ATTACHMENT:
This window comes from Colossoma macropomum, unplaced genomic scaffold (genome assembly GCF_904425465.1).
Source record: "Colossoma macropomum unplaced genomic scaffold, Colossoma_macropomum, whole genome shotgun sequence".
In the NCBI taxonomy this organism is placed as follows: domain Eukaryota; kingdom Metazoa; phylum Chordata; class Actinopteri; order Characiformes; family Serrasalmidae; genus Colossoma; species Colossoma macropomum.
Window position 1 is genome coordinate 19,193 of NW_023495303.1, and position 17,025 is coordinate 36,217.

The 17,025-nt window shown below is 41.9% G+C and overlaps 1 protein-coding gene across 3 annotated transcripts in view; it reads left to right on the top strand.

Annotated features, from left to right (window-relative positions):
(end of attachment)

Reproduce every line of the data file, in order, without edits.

This window comes from Colossoma macropomum, unplaced genomic scaffold (genome assembly GCF_904425465.1).
Source record: "Colossoma macropomum unplaced genomic scaffold, Colossoma_macropomum, whole genome shotgun sequence".
In the NCBI taxonomy this organism is placed as follows: domain Eukaryota; kingdom Metazoa; phylum Chordata; class Actinopteri; order Characiformes; family Serrasalmidae; genus Colossoma; species Colossoma macropomum.
Window position 1 is genome coordinate 19,193 of NW_023495303.1, and position 17,025 is coordinate 36,217.

The 17,025-nt window shown below is 41.9% G+C and overlaps 1 protein-coding gene across 3 annotated transcripts in view; it reads left to right on the top strand.

Annotated features, from left to right (window-relative positions):